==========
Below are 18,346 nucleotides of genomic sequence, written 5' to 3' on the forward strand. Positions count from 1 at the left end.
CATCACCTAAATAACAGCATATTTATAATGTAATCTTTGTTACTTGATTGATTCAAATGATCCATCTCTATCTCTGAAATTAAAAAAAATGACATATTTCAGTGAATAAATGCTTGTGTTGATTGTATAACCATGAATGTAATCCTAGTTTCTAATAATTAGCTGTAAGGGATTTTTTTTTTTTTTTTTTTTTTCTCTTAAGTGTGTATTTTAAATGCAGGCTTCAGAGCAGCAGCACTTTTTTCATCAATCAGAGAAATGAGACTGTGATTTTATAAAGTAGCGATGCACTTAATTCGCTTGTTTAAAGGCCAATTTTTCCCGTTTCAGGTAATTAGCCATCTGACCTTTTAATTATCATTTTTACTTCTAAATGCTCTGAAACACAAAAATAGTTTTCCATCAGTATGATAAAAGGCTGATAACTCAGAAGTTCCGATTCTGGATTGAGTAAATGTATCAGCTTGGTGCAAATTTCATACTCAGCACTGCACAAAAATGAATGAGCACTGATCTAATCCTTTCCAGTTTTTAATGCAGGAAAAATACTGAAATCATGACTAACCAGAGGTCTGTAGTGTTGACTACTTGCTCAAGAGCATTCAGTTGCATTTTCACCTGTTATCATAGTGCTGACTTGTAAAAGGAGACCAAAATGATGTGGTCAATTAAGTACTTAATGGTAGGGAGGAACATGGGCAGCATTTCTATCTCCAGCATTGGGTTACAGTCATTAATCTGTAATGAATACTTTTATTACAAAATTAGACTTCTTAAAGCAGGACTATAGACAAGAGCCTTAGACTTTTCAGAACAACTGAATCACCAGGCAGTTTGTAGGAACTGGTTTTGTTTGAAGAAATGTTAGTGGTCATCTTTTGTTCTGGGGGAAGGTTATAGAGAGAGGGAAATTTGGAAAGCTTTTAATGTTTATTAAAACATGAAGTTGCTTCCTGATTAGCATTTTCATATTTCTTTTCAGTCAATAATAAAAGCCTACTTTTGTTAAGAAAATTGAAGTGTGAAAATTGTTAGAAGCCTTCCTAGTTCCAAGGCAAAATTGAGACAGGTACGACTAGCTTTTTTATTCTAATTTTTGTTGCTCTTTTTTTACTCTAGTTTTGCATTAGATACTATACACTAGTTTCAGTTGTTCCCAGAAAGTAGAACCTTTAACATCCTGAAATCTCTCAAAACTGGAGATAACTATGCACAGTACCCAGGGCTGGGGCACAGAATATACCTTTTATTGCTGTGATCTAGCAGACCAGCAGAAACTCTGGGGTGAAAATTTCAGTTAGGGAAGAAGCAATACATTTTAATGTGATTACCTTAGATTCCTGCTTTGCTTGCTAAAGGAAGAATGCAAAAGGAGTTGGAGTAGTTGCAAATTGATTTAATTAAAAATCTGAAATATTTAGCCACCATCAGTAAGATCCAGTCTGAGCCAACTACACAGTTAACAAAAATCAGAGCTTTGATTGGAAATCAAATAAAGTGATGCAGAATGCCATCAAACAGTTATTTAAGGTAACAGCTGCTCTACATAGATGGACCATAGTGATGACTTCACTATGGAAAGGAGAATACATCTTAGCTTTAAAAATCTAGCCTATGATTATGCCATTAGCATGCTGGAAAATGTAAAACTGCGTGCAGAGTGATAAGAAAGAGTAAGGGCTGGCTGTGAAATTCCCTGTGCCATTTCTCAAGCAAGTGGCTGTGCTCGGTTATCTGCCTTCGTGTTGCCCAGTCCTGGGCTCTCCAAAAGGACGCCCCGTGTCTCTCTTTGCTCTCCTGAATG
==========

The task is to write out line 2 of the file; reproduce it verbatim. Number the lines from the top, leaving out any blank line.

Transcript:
CATCACCTAAATAACAGCATATTTATAATGTAATCTTTGTTACTTGATTGATTCAAATGATCCATCTCTATCTCTGAAATTAAAAAAAATGACATATTTCAGTGAATAAATGCTTGTGTTGATTGTATAACCATGAATGTAATCCTAGTTTCTAATAATTAGCTGTAAGGGATTTTTTTTTTTTTTTTTTTTTTCTCTTAAGTGTGTATTTTAAATGCAGGCTTCAGAGCAGCAGCACTTTTTTCATCAATCAGAGAAATGAGACTGTGATTTTATAAAGTAGCGATGCACTTAATTCGCTTGTTTAAAGGCCAATTTTTCCCGTTTCAGGTAATTAGCCATCTGACCTTTTAATTATCATTTTTACTTCTAAATGCTCTGAAACACAAAAATAGTTTTCCATCAGTATGATAAAAGGCTGATAACTCAGAAGTTCCGATTCTGGATTGAGTAAATGTATCAGCTTGGTGCAAATTTCATACTCAGCACTGCACAAAAATGAATGAGCACTGATCTAATCCTTTCCAGTTTTTAATGCAGGAAAAATACTGAAATCATGACTAACCAGAGGTCTGTAGTGTTGACTACTTGCTCAAGAGCATTCAGTTGCATTTTCACCTGTTATCATAGTGCTGACTTGTAAAAGGAGACCAAAATGATGTGGTCAATTAAGTACTTAATGGTAGGGAGGAACATGGGCAGCATTTCTATCTCCAGCATTGGGTTACAGTCATTAATCTGTAATGAATACTTTTATTACAAAATTAGACTTCTTAAAGCAGGACTATAGACAAGAGCCTTAGACTTTTCAGAACAACTGAATCACCAGGCAGTTTGTAGGAACTGGTTTTGTTTGAAGAAATGTTAGTGGTCATCTTTTGTTCTGGGGGAAGGTTATAGAGAGAGGGAAATTTGGAAAGCTTTTAATGTTTATTAAAACATGAAGTTGCTTCCTGATTAGCATTTTCATATTTCTTTTCAGTCAATAATAAAAGCCTACTTTTGTTAAGAAAATTGAAGTGTGAAAATTGTTAGAAGCCTTCCTAGTTCCAAGGCAAAATTGAGACAGGTACGACTAGCTTTTTTATTCTAATTTTTGTTGCTCTTTTTTTACTCTAGTTTTGCATTAGATACTATACACTAGTTTCAGTTGTTCCCAGAAAGTAGAACCTTTAACATCCTGAAATCTCTCAAAACTGGAGATAACTATGCACAGTACCCAGGGCTGGGGCACAGAATATACCTTTTATTGCTGTGATCTAGCAGACCAGCAGAAACTCTGGGGTGAAAATTTCAGTTAGGGAAGAAGCAATACATTTTAATGTGATTACCTTAGATTCCTGCTTTGCTTGCTAAAGGAAGAATGCAAAAGGAGTTGGAGTAGTTGCAAATTGATTTAATTAAAAATCTGAAATATTTAGCCACCATCAGTAAGATCCAGTCTGAGCCAACTACACAGTTAACAAAAATCAGAGCTTTGATTGGAAATCAAATAAAGTGATGCAGAATGCCATCAAACAGTTATTTAAGGTAACAGCTGCTCTACATAGATGGACCATAGTGATGACTTCACTATGGAAAGGAGAATACATCTTAGCTTTAAAAATCTAGCCTATGATTATGCCATTAGCATGCTGGAAAATGTAAAACTGCGTGCAGAGTGATAAGAAAGAGTAAGGGCTGGCTGTGAAATTCCCTGTGCCATTTCTCAAGCAAGTGGCTGTGCTCGGTTATCTGCCTTCGTGTTGCCCAGTCCTGGGCTCTCCAAAAGGACGCCCCGTGTCTCTCTTTGCTCTCCTGAATG